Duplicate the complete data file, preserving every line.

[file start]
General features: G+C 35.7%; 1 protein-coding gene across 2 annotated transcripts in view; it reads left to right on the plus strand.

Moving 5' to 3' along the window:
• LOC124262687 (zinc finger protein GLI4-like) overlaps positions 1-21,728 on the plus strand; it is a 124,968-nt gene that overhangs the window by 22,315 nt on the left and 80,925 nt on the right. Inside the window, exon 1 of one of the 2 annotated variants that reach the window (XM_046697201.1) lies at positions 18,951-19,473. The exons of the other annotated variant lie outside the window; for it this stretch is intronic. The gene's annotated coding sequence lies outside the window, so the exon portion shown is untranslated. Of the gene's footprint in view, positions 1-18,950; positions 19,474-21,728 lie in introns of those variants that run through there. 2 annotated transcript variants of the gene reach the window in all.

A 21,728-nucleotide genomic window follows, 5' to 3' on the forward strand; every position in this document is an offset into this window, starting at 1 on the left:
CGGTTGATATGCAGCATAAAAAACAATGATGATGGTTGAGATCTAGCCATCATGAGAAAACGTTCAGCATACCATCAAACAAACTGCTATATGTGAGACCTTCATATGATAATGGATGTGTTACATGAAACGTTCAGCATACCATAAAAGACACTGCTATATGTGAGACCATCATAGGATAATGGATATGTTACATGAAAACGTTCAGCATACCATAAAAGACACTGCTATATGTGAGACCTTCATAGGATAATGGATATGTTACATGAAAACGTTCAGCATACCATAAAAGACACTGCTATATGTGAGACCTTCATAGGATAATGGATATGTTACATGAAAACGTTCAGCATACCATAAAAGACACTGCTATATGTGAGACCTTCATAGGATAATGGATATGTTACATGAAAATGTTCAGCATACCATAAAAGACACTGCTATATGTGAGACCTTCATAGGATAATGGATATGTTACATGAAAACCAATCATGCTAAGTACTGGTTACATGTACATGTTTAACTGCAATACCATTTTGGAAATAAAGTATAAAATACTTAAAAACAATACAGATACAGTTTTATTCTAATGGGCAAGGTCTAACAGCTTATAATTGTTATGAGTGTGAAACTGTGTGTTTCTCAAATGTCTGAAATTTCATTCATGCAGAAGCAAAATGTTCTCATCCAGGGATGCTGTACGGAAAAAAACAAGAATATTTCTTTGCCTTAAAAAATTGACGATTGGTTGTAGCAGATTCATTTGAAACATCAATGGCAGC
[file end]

General features: G+C 35.7%; 1 protein-coding gene across 2 annotated transcripts in view; it reads left to right on the plus strand.

Moving 5' to 3' along the window:
• LOC124262687 (zinc finger protein GLI4-like) overlaps positions 1-21,728 on the plus strand; it is a 124,968-nt gene that overhangs the window by 22,315 nt on the left and 80,925 nt on the right. Inside the window, exon 1 of one of the 2 annotated variants that reach the window (XM_046697201.1) lies at positions 18,951-19,473. The exons of the other annotated variant lie outside the window; for it this stretch is intronic. The gene's annotated coding sequence lies outside the window, so the exon portion shown is untranslated. Of the gene's footprint in view, positions 1-18,950; positions 19,474-21,728 lie in introns of those variants that run through there. 2 annotated transcript variants of the gene reach the window in all.

A 21,728-nucleotide genomic window follows, 5' to 3' on the forward strand; every position in this document is an offset into this window, starting at 1 on the left:
CGGTTGATATGCAGCATAAAAAACAATGATGATGGTTGAGATCTAGCCATCATGAGAAAACGTTCAGCATACCATCAAACAAACTGCTATATGTGAGACCTTCATATGATAATGGATGTGTTACATGAAACGTTCAGCATACCATAAAAGACACTGCTATATGTGAGACCATCATAGGATAATGGATATGTTACATGAAAACGTTCAGCATACCATAAAAGACACTGCTATATGTGAGACCTTCATAGGATAATGGATATGTTACATGAAAACGTTCAGCATACCATAAAAGACACTGCTATATGTGAGACCTTCATAGGATAATGGATATGTTACATGAAAACGTTCAGCATACCATAAAAGACACTGCTATATGTGAGACCTTCATAGGATAATGGATATGTTACATGAAAATGTTCAGCATACCATAAAAGACACTGCTATATGTGAGACCTTCATAGGATAATGGATATGTTACATGAAAACCAATCATGCTAAGTACTGGTTACATGTACATGTTTAACTGCAATACCATTTTGGAAATAAAGTATAAAATACTTAAAAACAATACAGATACAGTTTTATTCTAATGGGCAAGGTCTAACAGCTTATAATTGTTATGAGTGTGAAACTGTGTGTTTCTCAAATGTCTGAAATTTCATTCATGCAGAAGCAAAATGTTCTCATCCAGGGATGCTGTACGGAAAAAAACAAGAATATTTCTTTGCCTTAAAAAATTGACGATTGGTTGTAGCAGATTCATTTGAAACATCAATGGCAGC